Limbic system-adrenal cortex regulation in depression and schizophrenia.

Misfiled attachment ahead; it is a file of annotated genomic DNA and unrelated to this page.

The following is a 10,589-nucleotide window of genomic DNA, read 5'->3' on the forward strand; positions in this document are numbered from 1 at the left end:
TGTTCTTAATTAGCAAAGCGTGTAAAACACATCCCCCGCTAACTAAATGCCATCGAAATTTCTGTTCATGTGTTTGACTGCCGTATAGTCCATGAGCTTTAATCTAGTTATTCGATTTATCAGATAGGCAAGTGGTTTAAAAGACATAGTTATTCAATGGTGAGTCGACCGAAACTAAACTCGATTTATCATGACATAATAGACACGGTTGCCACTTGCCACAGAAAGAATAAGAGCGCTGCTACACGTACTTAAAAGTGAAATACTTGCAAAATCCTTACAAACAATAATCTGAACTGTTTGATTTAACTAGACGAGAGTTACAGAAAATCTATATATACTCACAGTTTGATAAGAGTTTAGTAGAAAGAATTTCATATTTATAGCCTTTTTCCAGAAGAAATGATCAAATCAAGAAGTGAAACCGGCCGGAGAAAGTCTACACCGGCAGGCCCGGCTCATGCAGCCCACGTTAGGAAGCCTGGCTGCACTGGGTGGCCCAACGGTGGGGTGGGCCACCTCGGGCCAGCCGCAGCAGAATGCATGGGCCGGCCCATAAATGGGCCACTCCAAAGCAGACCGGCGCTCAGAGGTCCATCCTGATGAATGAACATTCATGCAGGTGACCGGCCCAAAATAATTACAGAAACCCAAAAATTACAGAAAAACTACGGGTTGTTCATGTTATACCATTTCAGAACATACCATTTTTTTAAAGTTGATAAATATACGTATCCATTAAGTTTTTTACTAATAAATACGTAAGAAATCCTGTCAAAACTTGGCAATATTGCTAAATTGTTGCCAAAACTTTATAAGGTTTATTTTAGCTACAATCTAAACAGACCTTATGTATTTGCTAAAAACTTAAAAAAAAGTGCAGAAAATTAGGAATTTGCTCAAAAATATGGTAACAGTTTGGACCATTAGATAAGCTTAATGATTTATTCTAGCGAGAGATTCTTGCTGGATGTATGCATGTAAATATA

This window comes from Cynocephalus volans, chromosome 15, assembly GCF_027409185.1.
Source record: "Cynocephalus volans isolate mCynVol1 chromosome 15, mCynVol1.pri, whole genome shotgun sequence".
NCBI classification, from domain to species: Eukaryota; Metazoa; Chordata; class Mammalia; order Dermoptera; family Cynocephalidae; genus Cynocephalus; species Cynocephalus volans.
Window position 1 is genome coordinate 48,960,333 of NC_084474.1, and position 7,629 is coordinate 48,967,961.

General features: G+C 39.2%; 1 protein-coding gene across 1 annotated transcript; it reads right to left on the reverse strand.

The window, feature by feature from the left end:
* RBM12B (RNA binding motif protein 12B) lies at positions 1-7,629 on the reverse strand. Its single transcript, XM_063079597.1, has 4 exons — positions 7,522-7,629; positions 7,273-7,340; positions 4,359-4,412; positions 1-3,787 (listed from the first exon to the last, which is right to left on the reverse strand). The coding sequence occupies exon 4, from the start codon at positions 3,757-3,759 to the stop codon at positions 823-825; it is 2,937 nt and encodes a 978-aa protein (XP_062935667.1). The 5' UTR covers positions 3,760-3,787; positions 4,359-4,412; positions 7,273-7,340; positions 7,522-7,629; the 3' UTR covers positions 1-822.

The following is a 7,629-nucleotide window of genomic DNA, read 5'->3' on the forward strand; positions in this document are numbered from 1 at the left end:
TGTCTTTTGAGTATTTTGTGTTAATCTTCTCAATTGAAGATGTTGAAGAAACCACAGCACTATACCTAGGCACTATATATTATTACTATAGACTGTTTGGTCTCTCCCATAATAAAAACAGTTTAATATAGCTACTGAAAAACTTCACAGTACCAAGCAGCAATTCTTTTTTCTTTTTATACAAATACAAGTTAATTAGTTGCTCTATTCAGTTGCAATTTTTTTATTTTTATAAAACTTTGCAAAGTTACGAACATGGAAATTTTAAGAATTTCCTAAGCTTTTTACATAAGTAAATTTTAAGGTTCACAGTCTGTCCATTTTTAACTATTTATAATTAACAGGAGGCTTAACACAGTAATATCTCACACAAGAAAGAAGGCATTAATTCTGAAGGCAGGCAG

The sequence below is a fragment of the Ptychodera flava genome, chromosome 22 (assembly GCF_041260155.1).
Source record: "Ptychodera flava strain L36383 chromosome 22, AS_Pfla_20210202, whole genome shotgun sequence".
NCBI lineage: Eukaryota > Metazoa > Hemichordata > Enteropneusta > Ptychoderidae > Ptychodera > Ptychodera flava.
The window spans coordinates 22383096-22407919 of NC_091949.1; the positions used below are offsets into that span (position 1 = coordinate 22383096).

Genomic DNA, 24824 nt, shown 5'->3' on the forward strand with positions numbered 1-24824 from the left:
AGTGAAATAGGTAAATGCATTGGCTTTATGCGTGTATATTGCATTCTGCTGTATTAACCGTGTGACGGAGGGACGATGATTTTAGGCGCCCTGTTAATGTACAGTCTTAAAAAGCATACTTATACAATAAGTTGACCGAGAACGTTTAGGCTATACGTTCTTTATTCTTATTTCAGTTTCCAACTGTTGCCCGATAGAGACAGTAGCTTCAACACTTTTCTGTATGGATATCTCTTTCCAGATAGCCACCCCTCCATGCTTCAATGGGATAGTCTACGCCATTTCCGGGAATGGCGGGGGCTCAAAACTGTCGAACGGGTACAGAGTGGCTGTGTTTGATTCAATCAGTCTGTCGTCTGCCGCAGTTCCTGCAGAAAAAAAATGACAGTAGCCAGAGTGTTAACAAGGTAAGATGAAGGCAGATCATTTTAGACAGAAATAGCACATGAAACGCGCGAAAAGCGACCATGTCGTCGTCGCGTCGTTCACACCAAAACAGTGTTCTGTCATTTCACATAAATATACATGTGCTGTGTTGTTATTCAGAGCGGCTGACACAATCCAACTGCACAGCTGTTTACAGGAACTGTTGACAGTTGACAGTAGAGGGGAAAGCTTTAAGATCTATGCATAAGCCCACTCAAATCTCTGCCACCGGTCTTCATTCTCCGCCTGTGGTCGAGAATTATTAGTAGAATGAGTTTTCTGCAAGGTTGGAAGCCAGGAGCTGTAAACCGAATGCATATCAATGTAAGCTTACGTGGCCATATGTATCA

Hypothalamo-pituitary-adrenal [HPA] activation and abnormal HPA regulatory mechanisms have been observed in depressed patients. Depressed and schizophrenic patients were studied to determine whether the HPA disturbances in depression are specific to this psychiatric illness or are mediated by nonspecific breakdown of psychological defense mechanisms. Despite the presence of severe ego defense breakdown and considerable secondary depressive symptomatology, the schizophrenic patients had normal HPA function. The depressed patients had elevated urine free cortisol excretion, high CSF cortisol levels, and did not show normal HPA suppression in response to dexamethasone. Within the depressed group significant correlations of HPA parameters were obtained with somatic features but not with ego breakdown features. After recovery depressed patients had more normal HPA function. The results indicate that HPA dysfunction can occur in association with primary depressive illness, that a psychoendocrine distinction can be made between primary depressive illness and secondary depressive symptomatology, and that psychological defense breakdown is not related to these neuroendocrine observations. Attention is drawn to the utility of urinary free cortisol measurement as a valuable index of HPA activation in psychoendocrine studies.
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